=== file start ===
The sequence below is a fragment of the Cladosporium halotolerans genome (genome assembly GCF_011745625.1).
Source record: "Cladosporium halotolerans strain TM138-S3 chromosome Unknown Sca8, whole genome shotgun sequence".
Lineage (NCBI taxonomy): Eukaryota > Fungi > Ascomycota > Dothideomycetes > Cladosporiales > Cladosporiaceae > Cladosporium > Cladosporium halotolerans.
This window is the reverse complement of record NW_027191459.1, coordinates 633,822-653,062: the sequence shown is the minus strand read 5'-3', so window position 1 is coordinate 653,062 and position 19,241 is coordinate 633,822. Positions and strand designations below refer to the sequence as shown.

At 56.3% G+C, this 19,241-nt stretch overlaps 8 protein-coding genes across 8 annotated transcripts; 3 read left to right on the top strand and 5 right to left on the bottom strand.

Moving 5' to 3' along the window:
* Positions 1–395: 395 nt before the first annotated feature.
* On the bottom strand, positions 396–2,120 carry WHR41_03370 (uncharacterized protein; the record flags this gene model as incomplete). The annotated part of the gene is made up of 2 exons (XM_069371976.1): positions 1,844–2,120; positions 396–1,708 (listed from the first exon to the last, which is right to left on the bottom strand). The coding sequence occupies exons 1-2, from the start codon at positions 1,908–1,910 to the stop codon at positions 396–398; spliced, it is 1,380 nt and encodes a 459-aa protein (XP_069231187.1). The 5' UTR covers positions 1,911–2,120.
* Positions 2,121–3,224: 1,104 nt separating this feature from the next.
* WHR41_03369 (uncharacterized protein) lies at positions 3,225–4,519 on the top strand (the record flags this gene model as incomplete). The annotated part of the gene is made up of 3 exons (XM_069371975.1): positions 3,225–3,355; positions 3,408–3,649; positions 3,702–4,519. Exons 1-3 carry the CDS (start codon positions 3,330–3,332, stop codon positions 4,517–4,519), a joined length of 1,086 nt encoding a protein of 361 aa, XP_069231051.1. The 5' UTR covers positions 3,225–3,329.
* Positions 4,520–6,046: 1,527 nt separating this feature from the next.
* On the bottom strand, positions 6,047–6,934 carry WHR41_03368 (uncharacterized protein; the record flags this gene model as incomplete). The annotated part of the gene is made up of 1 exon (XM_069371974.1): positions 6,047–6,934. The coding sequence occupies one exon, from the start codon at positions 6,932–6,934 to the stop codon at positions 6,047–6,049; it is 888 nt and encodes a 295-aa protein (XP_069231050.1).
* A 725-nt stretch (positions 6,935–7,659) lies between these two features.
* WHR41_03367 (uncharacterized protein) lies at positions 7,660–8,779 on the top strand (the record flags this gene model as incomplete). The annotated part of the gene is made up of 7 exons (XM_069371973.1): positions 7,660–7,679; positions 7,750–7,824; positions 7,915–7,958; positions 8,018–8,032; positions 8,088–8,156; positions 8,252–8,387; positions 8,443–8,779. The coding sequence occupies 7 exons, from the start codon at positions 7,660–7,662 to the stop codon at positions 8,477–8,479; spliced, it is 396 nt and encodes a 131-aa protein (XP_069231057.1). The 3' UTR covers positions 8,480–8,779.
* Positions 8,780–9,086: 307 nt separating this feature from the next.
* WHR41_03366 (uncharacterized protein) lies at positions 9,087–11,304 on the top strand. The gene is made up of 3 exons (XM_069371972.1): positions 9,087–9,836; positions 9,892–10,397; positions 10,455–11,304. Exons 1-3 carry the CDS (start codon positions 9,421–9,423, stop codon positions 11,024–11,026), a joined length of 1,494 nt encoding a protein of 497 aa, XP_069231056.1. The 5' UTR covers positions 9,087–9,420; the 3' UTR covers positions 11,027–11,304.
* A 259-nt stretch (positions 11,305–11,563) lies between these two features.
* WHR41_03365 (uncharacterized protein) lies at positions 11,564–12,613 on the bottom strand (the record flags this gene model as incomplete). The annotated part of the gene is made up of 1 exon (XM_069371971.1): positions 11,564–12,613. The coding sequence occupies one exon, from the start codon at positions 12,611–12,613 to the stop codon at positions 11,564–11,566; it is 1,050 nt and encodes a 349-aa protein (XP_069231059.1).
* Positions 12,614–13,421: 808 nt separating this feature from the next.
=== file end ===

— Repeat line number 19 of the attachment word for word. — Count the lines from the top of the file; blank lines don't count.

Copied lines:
* Positions 12,614–13,421: 808 nt separating this feature from the next.